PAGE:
Overweight kids can (partly) blame their parents

Articles
October 30, 2008

Overweight kids can (partly) blame their parents

Do overweight kids have two strikes against them--courtesy of their parents-- before they grow into adults? Could be, judging from two recent research studies that identify parental errors in establishing their sons’ and daughters’ relationships with food. Mistake one is the classic, “Finish all of your food that’s on your plate,” regardless of a child’s appetite at the time. This correlates closely with portion control—how much food to put on a plate—which was studied recently by Jennie Fisher, an associate professor of public health, and a research team at Temple University’s Center for Obesity Research and Education, as reported by the Washington Post. In their study, 61 children ages 5 and 6 could help themselves to pasta, sometimes using teaspoons or tablespoons, or large or small serving vessels. Subjects took 60% more food when offered in larger vessels that held double the amount of food, perhaps thinking an adult figured that more was appropriate for their age and size. Children who took more ate more.

Do overweight kids have two strikes against them--courtesy of their parents--  before they grow into adults?

Could be, judging from two recent research studies that identify parental errors in establishing their sons’ and daughters’ relationships with food.

Mistake one is the classic, “Finish all of your food that’s on your plate,” regardless of a child’s appetite at the time.  This correlates closely with portion control—how much food to put on a plate—which was studied recently by Jennie Fisher, an associate professor of public health, and a research team at Temple University’s Center for Obesity Research and Education, as reported by the Washington Post.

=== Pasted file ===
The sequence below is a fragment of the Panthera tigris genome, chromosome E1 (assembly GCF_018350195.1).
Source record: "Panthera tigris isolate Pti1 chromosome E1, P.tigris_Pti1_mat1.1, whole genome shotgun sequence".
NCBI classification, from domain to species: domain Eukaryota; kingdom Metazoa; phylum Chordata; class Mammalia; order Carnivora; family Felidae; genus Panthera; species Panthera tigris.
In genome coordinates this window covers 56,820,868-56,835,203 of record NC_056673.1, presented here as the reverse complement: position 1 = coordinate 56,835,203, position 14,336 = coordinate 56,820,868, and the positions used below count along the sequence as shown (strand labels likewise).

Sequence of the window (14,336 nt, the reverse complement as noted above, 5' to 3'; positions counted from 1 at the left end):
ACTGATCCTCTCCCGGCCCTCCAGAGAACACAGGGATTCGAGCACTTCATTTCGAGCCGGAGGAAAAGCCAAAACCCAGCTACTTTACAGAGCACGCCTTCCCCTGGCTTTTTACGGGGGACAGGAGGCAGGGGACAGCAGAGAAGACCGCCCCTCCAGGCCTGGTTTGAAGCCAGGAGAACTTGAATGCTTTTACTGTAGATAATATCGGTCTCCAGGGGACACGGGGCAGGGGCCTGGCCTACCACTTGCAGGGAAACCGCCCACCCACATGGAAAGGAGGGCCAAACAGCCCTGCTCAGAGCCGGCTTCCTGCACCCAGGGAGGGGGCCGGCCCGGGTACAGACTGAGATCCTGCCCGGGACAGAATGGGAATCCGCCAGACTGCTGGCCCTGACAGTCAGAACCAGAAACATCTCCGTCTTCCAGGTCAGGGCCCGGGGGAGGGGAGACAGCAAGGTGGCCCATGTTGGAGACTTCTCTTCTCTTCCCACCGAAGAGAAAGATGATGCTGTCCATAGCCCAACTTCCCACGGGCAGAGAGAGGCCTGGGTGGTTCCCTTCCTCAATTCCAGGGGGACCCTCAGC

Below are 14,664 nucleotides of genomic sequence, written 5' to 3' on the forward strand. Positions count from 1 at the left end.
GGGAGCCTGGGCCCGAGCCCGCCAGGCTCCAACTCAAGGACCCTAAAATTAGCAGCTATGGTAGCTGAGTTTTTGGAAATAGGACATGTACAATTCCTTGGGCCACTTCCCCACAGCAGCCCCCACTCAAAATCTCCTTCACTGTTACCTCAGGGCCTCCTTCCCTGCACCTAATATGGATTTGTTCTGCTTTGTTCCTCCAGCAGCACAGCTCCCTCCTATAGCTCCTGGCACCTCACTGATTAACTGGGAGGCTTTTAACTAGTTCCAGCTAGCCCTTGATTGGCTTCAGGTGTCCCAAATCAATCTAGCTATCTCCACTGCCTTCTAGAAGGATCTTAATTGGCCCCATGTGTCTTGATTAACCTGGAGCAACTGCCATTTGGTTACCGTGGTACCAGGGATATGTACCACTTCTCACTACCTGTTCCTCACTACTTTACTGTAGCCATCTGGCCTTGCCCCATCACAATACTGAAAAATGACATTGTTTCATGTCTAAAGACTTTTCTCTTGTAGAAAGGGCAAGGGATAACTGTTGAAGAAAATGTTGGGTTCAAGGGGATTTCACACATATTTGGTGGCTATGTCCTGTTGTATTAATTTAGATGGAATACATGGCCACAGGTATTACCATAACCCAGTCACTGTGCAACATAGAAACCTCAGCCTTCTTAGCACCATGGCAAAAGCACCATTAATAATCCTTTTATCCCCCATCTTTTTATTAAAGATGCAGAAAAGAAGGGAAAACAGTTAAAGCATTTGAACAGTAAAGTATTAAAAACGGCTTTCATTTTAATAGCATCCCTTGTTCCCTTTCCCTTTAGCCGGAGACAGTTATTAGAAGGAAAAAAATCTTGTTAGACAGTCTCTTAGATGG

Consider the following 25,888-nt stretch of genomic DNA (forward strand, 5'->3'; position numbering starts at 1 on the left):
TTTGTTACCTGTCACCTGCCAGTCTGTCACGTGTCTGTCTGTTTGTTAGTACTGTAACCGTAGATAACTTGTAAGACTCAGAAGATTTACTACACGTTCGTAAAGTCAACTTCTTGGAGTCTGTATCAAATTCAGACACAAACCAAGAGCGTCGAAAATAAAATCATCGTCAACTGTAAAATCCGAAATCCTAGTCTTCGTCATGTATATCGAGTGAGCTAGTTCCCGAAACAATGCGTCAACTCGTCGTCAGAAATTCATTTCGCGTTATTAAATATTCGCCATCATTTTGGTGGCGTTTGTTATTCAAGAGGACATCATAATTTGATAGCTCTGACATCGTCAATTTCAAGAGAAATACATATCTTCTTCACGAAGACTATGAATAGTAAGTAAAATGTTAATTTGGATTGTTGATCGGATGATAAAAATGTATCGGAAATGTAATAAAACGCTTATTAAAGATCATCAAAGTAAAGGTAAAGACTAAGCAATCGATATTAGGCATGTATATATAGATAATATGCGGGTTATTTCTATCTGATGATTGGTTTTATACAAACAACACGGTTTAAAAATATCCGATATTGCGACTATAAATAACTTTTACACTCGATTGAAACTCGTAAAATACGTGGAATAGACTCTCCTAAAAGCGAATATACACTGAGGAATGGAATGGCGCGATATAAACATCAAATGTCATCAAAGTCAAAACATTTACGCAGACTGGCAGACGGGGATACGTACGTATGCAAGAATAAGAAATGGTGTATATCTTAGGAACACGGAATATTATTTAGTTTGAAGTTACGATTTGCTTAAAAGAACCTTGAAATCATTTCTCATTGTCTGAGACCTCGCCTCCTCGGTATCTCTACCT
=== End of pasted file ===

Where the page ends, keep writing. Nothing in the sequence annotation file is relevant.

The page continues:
In their study, 61 children ages 5 and 6 could help themselves to pasta, sometimes using teaspoons or tablespoons, or large or small serving vessels. Subjects took 60% more food when offered in larger vessels that held double the amount of food, perhaps thinking an adult figured that more was appropriate for their age and size. Children who took more ate more.

Mistake two is parental unawareness or denial that their sons or daughters are overweight. In a recent study by the Universities of Washington and Minnesota, a mere 13% of parents recognized their children were fat.

Here’s one outcome cited by the Centers for Disease Control and Prevention, noted in the Chicago Tribune:  More than 19% of children ages 6 to 11 are considered seriously overweight and face greater risk of cardiovascular disease. More than 80% of overweight children are likely to become obese adults.

These findings present excellent opportunities for food retailers to help educate adult shoppers about the right household relationships between food and need, enjoyment and growth. This week’s Halloween trick-or-treating is likely an allowable exception, but during 364 other days in the year encouraging discipline at the kitchen table (know when to get up) could possibly prevent today’s children from becoming America’s next generation of obese.